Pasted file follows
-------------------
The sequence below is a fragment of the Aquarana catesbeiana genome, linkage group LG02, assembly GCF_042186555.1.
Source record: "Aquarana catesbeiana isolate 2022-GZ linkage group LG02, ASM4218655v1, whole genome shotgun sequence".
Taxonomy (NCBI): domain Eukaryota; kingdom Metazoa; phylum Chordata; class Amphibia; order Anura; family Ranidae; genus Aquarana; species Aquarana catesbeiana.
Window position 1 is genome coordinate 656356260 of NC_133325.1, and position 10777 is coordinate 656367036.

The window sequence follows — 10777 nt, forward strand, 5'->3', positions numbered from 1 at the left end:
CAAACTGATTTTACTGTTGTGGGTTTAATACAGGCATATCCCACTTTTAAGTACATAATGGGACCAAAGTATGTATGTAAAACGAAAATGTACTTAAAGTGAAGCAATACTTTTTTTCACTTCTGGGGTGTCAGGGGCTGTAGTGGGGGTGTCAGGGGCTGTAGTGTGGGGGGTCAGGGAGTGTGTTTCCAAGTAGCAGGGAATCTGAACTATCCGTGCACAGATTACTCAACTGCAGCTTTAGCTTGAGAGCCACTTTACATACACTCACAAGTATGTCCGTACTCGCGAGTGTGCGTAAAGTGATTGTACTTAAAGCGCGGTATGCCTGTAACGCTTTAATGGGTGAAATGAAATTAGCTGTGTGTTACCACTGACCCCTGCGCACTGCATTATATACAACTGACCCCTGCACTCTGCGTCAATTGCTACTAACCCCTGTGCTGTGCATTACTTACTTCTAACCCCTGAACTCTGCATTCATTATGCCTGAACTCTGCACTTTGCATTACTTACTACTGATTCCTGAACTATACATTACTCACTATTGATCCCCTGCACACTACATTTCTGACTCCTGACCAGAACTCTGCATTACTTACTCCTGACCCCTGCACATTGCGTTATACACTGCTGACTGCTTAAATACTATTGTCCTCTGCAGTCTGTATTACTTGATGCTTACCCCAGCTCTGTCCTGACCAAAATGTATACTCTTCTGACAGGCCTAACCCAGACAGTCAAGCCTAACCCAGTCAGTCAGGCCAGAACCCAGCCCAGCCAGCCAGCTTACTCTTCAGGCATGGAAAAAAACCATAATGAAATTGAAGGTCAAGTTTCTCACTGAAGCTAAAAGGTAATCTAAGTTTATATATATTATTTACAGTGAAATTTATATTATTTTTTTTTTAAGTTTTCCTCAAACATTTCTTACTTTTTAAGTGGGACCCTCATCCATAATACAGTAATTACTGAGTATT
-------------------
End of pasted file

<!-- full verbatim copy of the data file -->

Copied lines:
The sequence below is a fragment of the Aquarana catesbeiana genome, linkage group LG02, assembly GCF_042186555.1.
Source record: "Aquarana catesbeiana isolate 2022-GZ linkage group LG02, ASM4218655v1, whole genome shotgun sequence".
Taxonomy (NCBI): domain Eukaryota; kingdom Metazoa; phylum Chordata; class Amphibia; order Anura; family Ranidae; genus Aquarana; species Aquarana catesbeiana.
Window position 1 is genome coordinate 656356260 of NC_133325.1, and position 10777 is coordinate 656367036.

The window sequence follows — 10777 nt, forward strand, 5'->3', positions numbered from 1 at the left end:
CAAACTGATTTTACTGTTGTGGGTTTAATACAGGCATATCCCACTTTTAAGTACATAATGGGACCAAAGTATGTATGTAAAACGAAAATGTACTTAAAGTGAAGCAATACTTTTTTTCACTTCTGGGGTGTCAGGGGCTGTAGTGGGGGTGTCAGGGGCTGTAGTGTGGGGGGTCAGGGAGTGTGTTTCCAAGTAGCAGGGAATCTGAACTATCCGTGCACAGATTACTCAACTGCAGCTTTAGCTTGAGAGCCACTTTACATACACTCACAAGTATGTCCGTACTCGCGAGTGTGCGTAAAGTGATTGTACTTAAAGCGCGGTATGCCTGTAACGCTTTAATGGGTGAAATGAAATTAGCTGTGTGTTACCACTGACCCCTGCGCACTGCATTATATACAACTGACCCCTGCACTCTGCGTCAATTGCTACTAACCCCTGTGCTGTGCATTACTTACTTCTAACCCCTGAACTCTGCATTCATTATGCCTGAACTCTGCACTTTGCATTACTTACTACTGATTCCTGAACTATACATTACTCACTATTGATCCCCTGCACACTACATTTCTGACTCCTGACCAGAACTCTGCATTACTTACTCCTGACCCCTGCACATTGCGTTATACACTGCTGACTGCTTAAATACTATTGTCCTCTGCAGTCTGTATTACTTGATGCTTACCCCAGCTCTGTCCTGACCAAAATGTATACTCTTCTGACAGGCCTAACCCAGACAGTCAAGCCTAACCCAGTCAGTCAGGCCAGAACCCAGCCCAGCCAGCCAGCTTACTCTTCAGGCATGGAAAAAAACCATAATGAAATTGAAGGTCAAGTTTCTCACTGAAGCTAAAAGGTAATCTAAGTTTATATATATTATTTACAGTGAAATTTATATTATTTTTTTTTTAAGTTTTCCTCAAACATTTCTTACTTTTTAAGTGGGACCCTCATCCATAATACAGTAATTACTGAGTATT